***Eg: Iron, Nickel and Cobalt, Fe3O4 (Ferrite), NdFeB (“Neodymium” magnets), AlNiCo (Another common material used for magnets).***

**Paramagnetic:** Attracted to a magnet but does not become a magnet itself.

***Eg: Gadolinium, Tungsten, liquid oxygen.***

**Diamagnetic:** Compound is repelled by a magnetic field (Really incredible stuff!).

***Eg: Bismuth, Pyrolytic Graphite, Superconducting Materials.***

Whether a material can be magnetic at all depends on the amount of unpaired electrons in the atom. As atoms join together to form chemical structures, which electrons are paired and unpaired changes. If no atoms present in a material have any unpaired electrons, then the material won’t really respond to a magnet.
The majority of compounds that exist are either weakly paramagnetic or diamagnetic but to such an insignificant degree that we regard them as ‘non magnetic’.

Normally, a ferromagnetic material has to be magnetised first or it won’t be magnetic. By default, the unpaired electrons within each grain of the material are facing the same direction and acting as a magnet (AKA, a *domain*), but these grains (domains) are all randomly oriented within the material so the magnetic effect of all these domains cancels out.

When a magnet is brought close to a para/ferromagnetic material, the electron pairs allign in the direction of the magnetic field.

Now they would love to stay in their new arrangement, but a pesky little thing called heat keeps knocking them about the place and changing the orientation they are facing! Magnetic compounds have a very high resistance to this effect and so it takes a lot of heat energy to disrupt the orientation of the domains.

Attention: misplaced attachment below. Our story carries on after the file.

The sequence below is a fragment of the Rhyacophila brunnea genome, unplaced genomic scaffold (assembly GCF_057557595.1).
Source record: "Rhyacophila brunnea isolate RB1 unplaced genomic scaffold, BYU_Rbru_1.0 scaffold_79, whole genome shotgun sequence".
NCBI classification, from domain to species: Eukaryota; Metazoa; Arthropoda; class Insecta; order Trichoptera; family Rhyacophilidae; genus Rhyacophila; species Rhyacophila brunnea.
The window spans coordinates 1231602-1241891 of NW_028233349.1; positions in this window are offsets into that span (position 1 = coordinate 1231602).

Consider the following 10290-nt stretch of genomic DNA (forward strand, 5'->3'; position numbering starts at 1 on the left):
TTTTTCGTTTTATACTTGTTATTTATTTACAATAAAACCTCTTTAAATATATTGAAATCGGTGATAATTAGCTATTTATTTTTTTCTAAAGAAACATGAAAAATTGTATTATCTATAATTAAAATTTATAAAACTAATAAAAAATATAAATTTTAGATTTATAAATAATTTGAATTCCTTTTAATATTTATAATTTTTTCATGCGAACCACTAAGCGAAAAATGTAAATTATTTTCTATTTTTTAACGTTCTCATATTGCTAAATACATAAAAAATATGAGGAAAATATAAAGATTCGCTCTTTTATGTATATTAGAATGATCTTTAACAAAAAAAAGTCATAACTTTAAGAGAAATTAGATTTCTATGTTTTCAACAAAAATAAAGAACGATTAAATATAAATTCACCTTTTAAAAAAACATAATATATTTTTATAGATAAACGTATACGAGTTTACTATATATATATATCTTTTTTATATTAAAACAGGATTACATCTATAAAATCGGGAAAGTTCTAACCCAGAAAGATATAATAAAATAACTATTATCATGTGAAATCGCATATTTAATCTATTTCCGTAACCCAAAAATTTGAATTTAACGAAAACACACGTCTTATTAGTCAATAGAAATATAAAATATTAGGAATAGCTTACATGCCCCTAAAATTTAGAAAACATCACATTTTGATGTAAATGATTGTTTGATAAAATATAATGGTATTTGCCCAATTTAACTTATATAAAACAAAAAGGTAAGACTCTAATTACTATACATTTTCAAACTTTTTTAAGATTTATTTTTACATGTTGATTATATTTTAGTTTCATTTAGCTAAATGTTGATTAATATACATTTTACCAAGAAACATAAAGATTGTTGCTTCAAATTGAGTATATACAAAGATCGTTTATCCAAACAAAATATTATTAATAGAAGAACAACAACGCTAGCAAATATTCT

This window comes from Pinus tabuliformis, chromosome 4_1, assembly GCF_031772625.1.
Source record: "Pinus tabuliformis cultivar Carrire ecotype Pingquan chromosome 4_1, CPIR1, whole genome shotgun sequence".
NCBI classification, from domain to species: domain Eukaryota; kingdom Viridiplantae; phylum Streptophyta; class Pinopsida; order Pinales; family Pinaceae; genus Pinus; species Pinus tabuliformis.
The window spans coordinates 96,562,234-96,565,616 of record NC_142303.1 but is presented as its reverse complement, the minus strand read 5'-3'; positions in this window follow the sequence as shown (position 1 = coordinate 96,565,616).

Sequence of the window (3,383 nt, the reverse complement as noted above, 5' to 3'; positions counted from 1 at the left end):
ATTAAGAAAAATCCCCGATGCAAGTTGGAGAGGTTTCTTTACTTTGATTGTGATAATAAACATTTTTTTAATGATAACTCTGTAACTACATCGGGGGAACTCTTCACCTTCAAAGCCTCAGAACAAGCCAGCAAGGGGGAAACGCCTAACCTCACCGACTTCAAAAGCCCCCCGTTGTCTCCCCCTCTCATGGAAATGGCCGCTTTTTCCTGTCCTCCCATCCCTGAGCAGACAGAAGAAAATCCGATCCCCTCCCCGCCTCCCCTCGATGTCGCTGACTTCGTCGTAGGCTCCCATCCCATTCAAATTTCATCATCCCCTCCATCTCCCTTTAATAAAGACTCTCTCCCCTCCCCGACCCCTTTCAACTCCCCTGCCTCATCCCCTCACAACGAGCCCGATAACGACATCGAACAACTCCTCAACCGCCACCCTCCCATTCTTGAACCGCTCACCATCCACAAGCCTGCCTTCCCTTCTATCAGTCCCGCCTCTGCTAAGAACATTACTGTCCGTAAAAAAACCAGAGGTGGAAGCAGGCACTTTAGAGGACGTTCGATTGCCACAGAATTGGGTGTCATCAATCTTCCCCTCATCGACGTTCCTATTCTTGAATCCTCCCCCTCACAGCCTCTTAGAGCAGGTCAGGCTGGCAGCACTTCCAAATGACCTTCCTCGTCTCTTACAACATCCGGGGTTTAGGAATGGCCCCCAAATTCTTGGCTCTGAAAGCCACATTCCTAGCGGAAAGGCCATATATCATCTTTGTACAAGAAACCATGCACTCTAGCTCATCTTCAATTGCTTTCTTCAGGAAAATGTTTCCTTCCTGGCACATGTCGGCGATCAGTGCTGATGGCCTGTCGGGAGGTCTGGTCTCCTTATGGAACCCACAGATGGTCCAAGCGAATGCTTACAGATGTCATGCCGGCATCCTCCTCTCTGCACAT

So **ferromagnetic materials** allign with a field and can stay that way once the magnet is gone, (up until the point where there is enough heat energy to knock them out of alignment, known as a materials *Curie Point/Temperature*).

**Paramagnetic materials** allign to a magnetic field while a magnet is present, but go back to being random once the magnet is taken away.

**Diamagnetic materials** allign opposite to/against the magnetic field, but return to normal once the magnet is removed.

It stands to reason that there should be a fourth category of materials that are ***‘Ferrodiamagnetic’*** which allign against a magnetic field and stay that way after the magnet has been taken away; alas to my knowledge, no such material has been found to exist.

I hope this answers some of your questions you have OP (and anybody else who has read this!)

^(Magnetism is a strange thing and even weirder to wrap your head around! I’m always looking for new ways of understanding magnetism so I’m interested in seeing what others have to say!)

**TLDR**; Wibbly Wobbly Sciency Wyiency magic.